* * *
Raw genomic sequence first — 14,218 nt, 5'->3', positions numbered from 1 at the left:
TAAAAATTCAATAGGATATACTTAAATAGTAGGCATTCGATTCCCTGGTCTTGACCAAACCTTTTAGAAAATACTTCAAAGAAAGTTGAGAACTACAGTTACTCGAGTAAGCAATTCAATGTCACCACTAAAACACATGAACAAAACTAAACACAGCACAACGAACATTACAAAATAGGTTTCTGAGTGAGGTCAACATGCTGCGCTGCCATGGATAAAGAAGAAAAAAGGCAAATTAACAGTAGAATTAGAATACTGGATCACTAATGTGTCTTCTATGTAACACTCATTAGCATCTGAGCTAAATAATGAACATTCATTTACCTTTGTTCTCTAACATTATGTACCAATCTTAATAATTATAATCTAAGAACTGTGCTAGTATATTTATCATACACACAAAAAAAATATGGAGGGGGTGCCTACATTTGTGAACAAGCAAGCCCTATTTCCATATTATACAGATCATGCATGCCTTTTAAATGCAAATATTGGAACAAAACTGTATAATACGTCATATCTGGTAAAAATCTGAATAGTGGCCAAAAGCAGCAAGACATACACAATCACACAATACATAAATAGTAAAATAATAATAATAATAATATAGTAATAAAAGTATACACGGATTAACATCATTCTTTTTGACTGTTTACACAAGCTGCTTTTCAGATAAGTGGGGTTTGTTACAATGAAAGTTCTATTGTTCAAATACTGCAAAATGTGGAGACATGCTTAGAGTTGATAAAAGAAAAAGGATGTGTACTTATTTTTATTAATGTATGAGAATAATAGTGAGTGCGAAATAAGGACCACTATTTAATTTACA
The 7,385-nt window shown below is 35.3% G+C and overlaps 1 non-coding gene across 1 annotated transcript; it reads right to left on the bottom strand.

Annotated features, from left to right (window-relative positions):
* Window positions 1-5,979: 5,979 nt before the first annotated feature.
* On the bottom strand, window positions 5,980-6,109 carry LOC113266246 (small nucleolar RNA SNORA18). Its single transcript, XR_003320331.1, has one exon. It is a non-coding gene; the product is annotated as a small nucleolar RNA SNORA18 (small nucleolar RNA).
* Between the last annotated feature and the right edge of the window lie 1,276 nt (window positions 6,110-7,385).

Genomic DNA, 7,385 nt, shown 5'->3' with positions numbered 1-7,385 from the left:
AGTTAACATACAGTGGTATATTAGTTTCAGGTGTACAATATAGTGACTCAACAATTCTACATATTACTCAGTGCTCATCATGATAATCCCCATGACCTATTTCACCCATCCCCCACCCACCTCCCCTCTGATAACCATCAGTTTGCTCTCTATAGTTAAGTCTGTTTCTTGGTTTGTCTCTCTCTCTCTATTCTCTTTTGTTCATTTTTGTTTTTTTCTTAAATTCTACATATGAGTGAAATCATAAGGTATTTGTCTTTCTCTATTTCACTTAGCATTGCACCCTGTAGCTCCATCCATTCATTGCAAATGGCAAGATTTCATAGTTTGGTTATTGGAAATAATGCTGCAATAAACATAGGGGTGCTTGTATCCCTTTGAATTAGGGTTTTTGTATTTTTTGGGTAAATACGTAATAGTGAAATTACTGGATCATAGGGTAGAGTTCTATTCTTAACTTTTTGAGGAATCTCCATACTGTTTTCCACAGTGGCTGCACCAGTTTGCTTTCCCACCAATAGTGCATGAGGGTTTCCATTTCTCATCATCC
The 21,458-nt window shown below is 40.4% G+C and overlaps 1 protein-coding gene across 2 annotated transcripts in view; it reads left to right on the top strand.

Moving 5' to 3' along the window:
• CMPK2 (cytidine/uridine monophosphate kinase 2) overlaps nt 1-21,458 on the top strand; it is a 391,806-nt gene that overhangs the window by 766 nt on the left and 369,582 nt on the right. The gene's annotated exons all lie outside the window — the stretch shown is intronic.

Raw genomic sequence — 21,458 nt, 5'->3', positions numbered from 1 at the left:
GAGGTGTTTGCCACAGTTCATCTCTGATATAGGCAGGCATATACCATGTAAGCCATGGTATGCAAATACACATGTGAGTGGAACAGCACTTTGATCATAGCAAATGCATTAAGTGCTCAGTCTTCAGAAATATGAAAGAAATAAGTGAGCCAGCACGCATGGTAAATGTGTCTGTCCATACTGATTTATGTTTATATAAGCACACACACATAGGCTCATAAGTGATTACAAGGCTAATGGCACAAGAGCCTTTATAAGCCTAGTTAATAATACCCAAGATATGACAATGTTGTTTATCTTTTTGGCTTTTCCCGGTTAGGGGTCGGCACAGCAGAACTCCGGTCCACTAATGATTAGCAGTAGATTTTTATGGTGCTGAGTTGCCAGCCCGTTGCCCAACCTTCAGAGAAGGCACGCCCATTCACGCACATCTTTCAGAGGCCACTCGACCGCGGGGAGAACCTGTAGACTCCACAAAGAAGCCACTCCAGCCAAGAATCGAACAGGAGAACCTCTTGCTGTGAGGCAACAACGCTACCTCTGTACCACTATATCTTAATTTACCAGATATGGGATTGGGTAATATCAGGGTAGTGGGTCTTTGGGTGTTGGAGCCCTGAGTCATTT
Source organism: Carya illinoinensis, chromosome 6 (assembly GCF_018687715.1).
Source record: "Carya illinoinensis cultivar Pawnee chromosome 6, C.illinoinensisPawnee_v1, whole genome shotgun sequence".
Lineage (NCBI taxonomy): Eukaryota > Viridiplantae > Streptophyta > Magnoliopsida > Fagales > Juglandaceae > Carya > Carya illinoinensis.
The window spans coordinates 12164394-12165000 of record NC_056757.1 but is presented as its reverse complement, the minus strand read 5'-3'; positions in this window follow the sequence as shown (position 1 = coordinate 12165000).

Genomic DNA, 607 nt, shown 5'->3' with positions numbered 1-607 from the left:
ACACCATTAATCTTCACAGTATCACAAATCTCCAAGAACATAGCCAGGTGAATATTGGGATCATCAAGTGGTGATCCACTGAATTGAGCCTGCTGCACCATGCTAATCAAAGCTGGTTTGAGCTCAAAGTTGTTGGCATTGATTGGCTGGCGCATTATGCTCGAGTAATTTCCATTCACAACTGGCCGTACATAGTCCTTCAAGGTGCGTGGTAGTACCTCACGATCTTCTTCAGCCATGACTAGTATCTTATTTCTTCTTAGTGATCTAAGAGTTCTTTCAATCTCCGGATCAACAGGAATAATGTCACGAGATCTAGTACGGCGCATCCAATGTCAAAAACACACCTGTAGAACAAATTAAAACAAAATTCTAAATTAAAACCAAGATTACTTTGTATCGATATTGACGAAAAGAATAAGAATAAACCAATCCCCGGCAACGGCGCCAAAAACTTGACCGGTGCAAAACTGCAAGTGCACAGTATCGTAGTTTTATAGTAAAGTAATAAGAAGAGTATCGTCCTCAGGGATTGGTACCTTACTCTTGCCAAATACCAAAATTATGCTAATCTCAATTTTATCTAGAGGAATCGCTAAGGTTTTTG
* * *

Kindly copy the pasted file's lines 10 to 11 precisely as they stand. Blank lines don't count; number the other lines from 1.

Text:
The 21,458-nt window shown below is 40.4% G+C and overlaps 1 protein-coding gene across 2 annotated transcripts in view; it reads left to right on the top strand.

Moving 5' to 3' along the window: